• documentation software
    • ensure expertise in the use of the equipment and long term maintenance

CCAAA World call for the preservation of broadcast archives

  • It is universally acknowledged that radio and television now have a central place in the modern history of our society and that archives are an essential part of the collective memory of the 20th century and beyond;
  • There are considerable volumes at stake, estimated at 200 million hours;
  • Broadcast archives contain a wealth of works, documents and treasures that are invaluable to world cultural heritage and constitute irreplaceable records of our cultural diversity and identities;
  • This heritage is endangered by the fragility of the media and the obsolescence of equipment required to read the recordings ; entire collections of programmes on film, magnetic tape and disc are at risk of being lost for ever;
  • In the very near future, i.e. within the next 10 to 20 years, a significant portion of this memory will inevitably and irreparably fade away ; the disparity of countries in the face of this threat will further widen the "digital divide" between the poor countries and the rich countries, between the North and the South. This will lead to, in the short term and in an even more profound way, unequal access to the collective memory of nations;
  • There is even greater urgency because the deterioration is not, unlike other types of heritage (such as historic buildings), immediately perceptible to the public, and it is precisely this lack of physical and immediate sense of loss that contributes to a lack of awareness and action;
  • Furthermore, there are now technical solutions to ensure the long-term preservation, access, and reuse of archival records. Among these solutions, is the transfer to a digital format combined with the implementation of appropriate storage conditions. Both require the urgent application of appropriate human and financial resources.

Continuing the action led by UNESCO and the Council of Europe (1), the Co-ordinating Council of Audiovisual Archives Associations (CCAAA) appeals for the attention and vigilance of all to:

  • Alert, mobilize and urge the authorities concerned to understand the seriousness and urgency of the impending threats to the audiovisual heritage of the nations of the world;
  • Implement preservation policies and migration plans for these archives;
  • Define the priority criteria by which preservation action must be taken;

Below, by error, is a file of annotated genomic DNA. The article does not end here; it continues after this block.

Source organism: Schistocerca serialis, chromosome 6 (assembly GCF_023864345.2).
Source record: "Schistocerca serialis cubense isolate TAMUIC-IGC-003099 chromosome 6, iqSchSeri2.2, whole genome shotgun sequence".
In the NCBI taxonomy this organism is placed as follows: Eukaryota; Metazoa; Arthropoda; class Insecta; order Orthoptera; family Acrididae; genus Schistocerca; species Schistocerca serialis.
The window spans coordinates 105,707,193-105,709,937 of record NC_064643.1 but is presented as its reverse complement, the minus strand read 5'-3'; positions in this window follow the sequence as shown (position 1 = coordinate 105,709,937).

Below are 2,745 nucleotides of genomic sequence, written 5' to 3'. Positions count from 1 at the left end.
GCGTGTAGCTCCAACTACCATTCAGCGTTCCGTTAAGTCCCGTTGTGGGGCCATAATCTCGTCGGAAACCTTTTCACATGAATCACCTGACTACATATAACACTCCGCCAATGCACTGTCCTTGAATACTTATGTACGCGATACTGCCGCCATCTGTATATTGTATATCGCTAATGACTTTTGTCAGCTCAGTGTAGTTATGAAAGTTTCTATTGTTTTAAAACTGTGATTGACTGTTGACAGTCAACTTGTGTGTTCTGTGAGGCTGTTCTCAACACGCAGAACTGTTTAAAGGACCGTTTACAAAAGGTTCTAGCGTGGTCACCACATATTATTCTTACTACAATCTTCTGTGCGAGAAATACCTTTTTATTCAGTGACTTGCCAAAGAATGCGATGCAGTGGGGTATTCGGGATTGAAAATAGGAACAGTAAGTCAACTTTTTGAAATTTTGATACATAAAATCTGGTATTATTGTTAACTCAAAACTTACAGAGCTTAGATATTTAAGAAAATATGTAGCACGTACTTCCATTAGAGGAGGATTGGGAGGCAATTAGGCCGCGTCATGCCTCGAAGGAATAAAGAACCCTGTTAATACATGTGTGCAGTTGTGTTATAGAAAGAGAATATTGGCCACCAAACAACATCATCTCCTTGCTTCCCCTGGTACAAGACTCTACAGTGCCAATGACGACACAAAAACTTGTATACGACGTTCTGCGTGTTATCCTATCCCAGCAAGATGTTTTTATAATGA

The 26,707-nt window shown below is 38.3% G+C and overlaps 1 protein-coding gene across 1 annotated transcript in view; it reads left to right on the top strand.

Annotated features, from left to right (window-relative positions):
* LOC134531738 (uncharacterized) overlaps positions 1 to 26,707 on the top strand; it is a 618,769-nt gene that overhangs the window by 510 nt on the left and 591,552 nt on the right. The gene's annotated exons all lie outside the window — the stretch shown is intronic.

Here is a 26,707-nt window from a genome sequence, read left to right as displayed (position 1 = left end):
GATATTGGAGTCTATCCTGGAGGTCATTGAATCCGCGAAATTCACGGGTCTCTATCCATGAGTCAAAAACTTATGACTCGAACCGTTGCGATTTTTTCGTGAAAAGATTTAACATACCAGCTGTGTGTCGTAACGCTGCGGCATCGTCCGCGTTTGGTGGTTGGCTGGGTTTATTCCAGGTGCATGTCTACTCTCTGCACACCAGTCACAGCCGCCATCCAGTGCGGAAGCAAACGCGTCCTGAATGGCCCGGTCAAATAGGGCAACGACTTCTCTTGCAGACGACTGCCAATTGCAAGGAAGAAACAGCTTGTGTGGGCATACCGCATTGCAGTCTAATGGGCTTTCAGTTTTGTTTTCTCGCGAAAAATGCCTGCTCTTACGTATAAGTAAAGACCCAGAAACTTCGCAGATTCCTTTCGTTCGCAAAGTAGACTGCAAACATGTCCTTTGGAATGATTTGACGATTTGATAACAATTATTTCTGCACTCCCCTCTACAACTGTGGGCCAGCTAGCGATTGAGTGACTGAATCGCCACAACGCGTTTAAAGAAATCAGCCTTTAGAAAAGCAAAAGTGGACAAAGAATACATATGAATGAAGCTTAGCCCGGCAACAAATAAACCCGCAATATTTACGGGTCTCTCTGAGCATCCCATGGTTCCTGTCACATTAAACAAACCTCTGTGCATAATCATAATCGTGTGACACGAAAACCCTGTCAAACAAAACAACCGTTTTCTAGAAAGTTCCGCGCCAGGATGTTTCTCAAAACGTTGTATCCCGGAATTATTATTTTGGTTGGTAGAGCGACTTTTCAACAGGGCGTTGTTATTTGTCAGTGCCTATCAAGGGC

• Develop cooperation among states to facilitate the implementation of joint solutions for safeguarding and digitization;
  • Encourage knowledge transfer through expert missions and training;
  • Apply immediately measures as recommended by its member federation FIAT/IFTA, to stop the loss of these treasures and encourage support operations in the least developed countries.

(1) Recommendation for the Safeguarding and Preservation of Moving Images, 1980. Memory of the World Programme, initiated in 1992. European Convention for the Protection of Audiovisual Heritage, adopted in Strasbourg on 9 November 2001.

Ten emergency steps recommended by FIAT/IFTA for endangered broadcast archives

  1. Upgrade storage conditions
    • environmental conditions : film (12°, 30% humidity, air circulation), video (18°, 35% humidity)
    • separate storage for film and video material
    • for film affected by the vinegar syndrome : separate storage from the rest of the collection, separate conditioning for film and sound tapes in plastic bags
  2. Create an inventory of the collections
    • considering the physical condition of the material and the value of contents
    • identify the most valuable parts to be preserved in priority
  3. Assess the importance of the collection
  4. Involve your top management in the crusade for archive preservation
  5. Create a culture within the organisation that values the archive
  6. Assess the most urgent training needs, and train archive managers. Provide them with the relevant tools
  7. Draw up rules/guidelines for intake/collecting the archives and access/use of the archives
  8. Make a preservation programme
  9. Market the archive / lobby within the organisation and influential political officials
  10. Acquire the minimum equipment that will give you technical independence
    • viewing and copying equipment
    • documentation software
    • ensure expertise in the use of the equipment and long term maintenance